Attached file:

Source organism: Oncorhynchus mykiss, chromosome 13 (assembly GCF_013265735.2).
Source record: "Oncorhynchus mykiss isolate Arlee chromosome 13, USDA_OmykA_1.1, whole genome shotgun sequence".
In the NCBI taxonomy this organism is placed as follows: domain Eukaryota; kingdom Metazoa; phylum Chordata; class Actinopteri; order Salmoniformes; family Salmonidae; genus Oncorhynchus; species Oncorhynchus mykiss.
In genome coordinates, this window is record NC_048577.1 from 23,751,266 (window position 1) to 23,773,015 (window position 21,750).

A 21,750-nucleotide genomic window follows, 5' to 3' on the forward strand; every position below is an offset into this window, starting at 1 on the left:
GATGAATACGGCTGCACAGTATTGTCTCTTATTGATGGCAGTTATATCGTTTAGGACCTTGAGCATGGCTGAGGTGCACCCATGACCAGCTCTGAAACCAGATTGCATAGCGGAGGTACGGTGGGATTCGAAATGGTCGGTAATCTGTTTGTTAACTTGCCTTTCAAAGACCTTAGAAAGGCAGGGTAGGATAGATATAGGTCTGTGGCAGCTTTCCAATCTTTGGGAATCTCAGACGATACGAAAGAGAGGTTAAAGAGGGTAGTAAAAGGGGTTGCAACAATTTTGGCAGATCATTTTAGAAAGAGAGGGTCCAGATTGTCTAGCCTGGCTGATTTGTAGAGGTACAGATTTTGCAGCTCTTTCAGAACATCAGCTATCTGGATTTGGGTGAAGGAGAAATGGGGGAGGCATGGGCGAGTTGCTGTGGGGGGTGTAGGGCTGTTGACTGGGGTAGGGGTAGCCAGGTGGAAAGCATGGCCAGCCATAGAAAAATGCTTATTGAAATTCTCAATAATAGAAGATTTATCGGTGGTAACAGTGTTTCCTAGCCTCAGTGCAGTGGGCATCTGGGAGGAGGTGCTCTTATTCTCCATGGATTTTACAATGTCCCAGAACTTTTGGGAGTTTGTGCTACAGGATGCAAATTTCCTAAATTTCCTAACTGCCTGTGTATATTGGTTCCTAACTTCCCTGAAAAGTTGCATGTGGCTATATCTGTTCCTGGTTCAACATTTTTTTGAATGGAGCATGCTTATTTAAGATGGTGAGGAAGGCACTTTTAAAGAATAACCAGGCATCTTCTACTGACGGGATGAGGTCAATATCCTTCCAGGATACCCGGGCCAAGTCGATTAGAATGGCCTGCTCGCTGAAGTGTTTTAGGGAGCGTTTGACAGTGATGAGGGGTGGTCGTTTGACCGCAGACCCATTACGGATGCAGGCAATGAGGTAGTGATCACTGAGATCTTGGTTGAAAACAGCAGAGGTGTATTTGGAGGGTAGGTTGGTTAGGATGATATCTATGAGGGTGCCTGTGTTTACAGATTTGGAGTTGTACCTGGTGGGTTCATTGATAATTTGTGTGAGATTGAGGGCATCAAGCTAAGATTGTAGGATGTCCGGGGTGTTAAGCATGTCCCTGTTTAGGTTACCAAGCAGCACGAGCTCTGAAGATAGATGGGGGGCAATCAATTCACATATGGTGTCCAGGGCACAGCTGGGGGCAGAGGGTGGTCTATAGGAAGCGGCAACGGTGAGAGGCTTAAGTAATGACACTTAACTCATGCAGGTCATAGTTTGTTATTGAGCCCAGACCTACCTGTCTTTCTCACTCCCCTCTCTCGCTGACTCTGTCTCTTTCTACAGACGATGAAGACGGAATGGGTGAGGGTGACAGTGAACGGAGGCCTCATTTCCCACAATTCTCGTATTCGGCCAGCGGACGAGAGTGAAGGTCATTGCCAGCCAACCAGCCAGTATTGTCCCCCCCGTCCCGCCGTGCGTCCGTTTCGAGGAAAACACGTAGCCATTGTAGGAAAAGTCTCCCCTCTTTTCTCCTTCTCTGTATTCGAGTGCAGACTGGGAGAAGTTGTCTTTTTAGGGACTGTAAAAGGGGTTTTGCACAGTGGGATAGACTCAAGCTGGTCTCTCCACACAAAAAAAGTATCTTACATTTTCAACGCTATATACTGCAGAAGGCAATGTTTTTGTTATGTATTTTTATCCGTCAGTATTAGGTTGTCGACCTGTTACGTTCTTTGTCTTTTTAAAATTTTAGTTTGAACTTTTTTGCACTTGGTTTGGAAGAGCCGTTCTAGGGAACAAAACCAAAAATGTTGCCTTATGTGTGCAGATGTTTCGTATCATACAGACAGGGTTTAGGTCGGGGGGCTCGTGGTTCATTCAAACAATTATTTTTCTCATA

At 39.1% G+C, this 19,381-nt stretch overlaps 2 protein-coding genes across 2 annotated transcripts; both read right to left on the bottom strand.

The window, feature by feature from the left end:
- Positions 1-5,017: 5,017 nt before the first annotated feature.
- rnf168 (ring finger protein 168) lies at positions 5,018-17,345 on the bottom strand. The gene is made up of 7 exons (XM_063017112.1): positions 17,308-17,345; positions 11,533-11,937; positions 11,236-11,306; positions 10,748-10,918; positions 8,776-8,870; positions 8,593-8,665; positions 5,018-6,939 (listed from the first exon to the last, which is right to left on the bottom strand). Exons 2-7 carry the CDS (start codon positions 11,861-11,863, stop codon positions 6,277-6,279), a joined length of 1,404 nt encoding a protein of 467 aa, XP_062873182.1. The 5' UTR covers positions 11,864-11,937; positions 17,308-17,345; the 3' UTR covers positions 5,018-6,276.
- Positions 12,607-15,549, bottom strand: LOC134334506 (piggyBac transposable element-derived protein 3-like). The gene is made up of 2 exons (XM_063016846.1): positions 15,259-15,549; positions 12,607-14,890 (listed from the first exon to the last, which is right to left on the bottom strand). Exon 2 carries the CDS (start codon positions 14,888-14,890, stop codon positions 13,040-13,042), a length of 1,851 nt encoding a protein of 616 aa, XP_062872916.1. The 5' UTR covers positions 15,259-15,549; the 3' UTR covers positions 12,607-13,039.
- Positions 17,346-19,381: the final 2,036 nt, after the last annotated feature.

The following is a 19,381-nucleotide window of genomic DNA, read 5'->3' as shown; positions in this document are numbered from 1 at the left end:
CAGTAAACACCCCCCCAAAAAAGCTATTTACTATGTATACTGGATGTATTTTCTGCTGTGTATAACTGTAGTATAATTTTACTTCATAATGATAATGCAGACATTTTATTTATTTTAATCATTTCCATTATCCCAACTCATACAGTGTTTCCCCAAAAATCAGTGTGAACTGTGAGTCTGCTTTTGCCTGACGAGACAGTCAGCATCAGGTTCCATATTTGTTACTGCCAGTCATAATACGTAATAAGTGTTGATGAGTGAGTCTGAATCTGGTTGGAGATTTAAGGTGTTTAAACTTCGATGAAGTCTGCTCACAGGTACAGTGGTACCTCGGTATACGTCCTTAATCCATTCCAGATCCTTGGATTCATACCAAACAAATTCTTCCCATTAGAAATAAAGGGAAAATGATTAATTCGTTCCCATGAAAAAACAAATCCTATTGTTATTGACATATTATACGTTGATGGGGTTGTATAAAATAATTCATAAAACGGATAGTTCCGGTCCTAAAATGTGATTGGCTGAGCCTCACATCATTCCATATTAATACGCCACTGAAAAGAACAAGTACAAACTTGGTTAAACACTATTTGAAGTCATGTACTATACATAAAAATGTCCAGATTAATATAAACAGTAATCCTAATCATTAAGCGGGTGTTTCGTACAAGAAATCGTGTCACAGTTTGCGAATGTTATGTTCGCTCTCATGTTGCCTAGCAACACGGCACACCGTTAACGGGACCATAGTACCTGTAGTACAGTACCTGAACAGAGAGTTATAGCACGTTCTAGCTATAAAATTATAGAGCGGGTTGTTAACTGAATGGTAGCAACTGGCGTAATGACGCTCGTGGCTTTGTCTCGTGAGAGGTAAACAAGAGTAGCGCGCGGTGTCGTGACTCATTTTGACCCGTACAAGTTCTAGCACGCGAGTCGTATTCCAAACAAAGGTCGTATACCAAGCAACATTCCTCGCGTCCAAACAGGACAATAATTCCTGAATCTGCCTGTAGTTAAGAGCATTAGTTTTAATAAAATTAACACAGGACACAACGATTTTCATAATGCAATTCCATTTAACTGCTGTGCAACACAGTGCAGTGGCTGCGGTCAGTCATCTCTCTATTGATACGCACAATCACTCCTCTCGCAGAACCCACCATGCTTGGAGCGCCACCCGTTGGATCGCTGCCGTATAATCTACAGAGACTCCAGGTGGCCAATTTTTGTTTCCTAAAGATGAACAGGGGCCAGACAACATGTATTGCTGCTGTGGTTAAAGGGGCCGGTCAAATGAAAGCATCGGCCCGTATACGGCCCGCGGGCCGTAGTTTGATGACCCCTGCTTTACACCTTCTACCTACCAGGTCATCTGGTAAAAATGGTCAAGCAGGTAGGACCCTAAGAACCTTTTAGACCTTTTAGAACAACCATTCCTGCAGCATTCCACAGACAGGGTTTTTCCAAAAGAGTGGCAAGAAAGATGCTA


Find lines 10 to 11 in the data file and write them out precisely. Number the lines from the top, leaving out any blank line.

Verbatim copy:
- rnf168 (ring finger protein 168) lies at positions 5,018-17,345 on the bottom strand. The gene is made up of 7 exons (XM_063017112.1): positions 17,308-17,345; positions 11,533-11,937; positions 11,236-11,306; positions 10,748-10,918; positions 8,776-8,870; positions 8,593-8,665; positions 5,018-6,939 (listed from the first exon to the last, which is right to left on the bottom strand). Exons 2-7 carry the CDS (start codon positions 11,861-11,863, stop codon positions 6,277-6,279), a joined length of 1,404 nt encoding a protein of 467 aa, XP_062873182.1. The 5' UTR covers positions 11,864-11,937; positions 17,308-17,345; the 3' UTR covers positions 5,018-6,276.
- Positions 12,607-15,549, bottom strand: LOC134334506 (piggyBac transposable element-derived protein 3-like). The gene is made up of 2 exons (XM_063016846.1): positions 15,259-15,549; positions 12,607-14,890 (listed from the first exon to the last, which is right to left on the bottom strand). Exon 2 carries the CDS (start codon positions 14,888-14,890, stop codon positions 13,040-13,042), a length of 1,851 nt encoding a protein of 616 aa, XP_062872916.1. The 5' UTR covers positions 15,259-15,549; the 3' UTR covers positions 12,607-13,039.